Forno Bakery: From baking boules to rising business
MARION — Melissa Sepulveda started baking bread as a sort of therapy while staying at home recovering from breast cancer and taking time off from her career as a photographer back in January. She continued baking as the coronavirus pandemic kept everyone at home, and so Forno Bakery was born.
Fast-forward to now, and Sepulveda is baking 50 to 100 breads a week in varying forms, running Forno out of her kitchen.
“It’s just been amazing,” she said.
Breads like boules, focaccia and pizza dough every week are coming out of Sepulveda’s kitchen like hot cakes.
Initially, she would make 14 loaves at a time and give extras to friends and family. Once she started posting her work on social media, people started asking to buy bread.
She would tell her friends, “I am not a baker!” to which they would reply, “Well I think you’re wrong!”
When Sepulveda started selling, she started out with eight customers. By the second week, that number tripled.
Now, the demand is so high she is only selling bread in retail spaces like Marion General Store and Ripe from the Vine, and supplying goods for Harriet’s Catering and Walrus and Captain.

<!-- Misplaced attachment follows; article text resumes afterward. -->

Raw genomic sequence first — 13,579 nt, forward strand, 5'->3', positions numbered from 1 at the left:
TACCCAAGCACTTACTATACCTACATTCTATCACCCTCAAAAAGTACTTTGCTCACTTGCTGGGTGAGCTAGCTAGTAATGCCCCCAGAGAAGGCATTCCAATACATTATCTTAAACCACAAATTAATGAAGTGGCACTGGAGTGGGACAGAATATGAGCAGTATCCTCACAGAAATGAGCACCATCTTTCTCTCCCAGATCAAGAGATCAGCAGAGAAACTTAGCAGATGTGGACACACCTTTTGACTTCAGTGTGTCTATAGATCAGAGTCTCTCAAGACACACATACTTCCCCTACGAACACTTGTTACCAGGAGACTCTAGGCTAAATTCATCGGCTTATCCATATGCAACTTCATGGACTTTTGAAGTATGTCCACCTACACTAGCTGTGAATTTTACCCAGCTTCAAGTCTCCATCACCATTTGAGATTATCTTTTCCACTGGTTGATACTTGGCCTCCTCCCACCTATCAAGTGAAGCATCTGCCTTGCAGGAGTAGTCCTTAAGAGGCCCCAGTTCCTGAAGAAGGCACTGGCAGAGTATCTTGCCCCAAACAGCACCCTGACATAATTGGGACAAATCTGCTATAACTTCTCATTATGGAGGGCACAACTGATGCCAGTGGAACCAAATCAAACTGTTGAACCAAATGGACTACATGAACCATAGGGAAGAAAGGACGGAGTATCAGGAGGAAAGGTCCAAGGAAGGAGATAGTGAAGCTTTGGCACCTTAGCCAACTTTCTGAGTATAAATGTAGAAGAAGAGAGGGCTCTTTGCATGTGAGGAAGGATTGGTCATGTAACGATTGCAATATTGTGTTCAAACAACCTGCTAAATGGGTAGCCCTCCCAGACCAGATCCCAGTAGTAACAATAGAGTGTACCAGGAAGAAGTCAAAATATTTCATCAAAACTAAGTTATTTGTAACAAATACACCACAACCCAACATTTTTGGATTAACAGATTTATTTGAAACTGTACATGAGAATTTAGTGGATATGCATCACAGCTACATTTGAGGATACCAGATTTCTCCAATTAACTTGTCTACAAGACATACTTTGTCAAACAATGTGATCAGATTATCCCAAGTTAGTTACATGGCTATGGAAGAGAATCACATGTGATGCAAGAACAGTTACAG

“I love to feed people, and I love to make people happy,” she said.
Sepulveda learned everything she knows from watching her Italian grandmother cook for 30 to 50 people in the kitchen since she was a baby.
The result is a no-frills style of baking that’s connected to her Sicilian roots, where everything is made from scratch.
“I just decided to put all of those skills to use,” she said.
As it stands, Sepulveda bakes and delivers her bread on Wednesdays, Thursdays and Fridays. Preparations start the evening before she bakes, and she starts working on the breads at 5:30 a.m. the following morning.
The bakery’s menu changes by the week, which gives Sepulveda flexibility in what she wants to bake.
During the height of the pandemic, it was hard to get the ingredients though. Sepulveda said she paid a “ridiculous” price to ship a 50 lb bag of flour, and she once had to scour her house to find salt with her husband, Jose.
Thankfully, she has a system down now for ingredients, she has been certified as retail residential kitchen to sell her bread, and Forno’s is now an LLC.
Forno’s is also a family affair. Her husband, Jose, her daughter Ava, and her son Manny (who wants to be a baker) all help out.
Once, when Melissa was busy and couldn’t pull the bread out of the oven, she rushed to the kitchen to find her 10 year old son properly taking it out.
Manny and Ava are so used to their mom baking that they can tell which bread she’s making in the morning just by smell.
Her brother also helps with finances, and her nephew, who is a chef, gives her helpful information on running the operations.
Her sister Maria, even helped name Forno (which is Italian for oven.)
So these days, Melissa has stopped saying “but I’m not a baker!” and now says “but I guess I am!”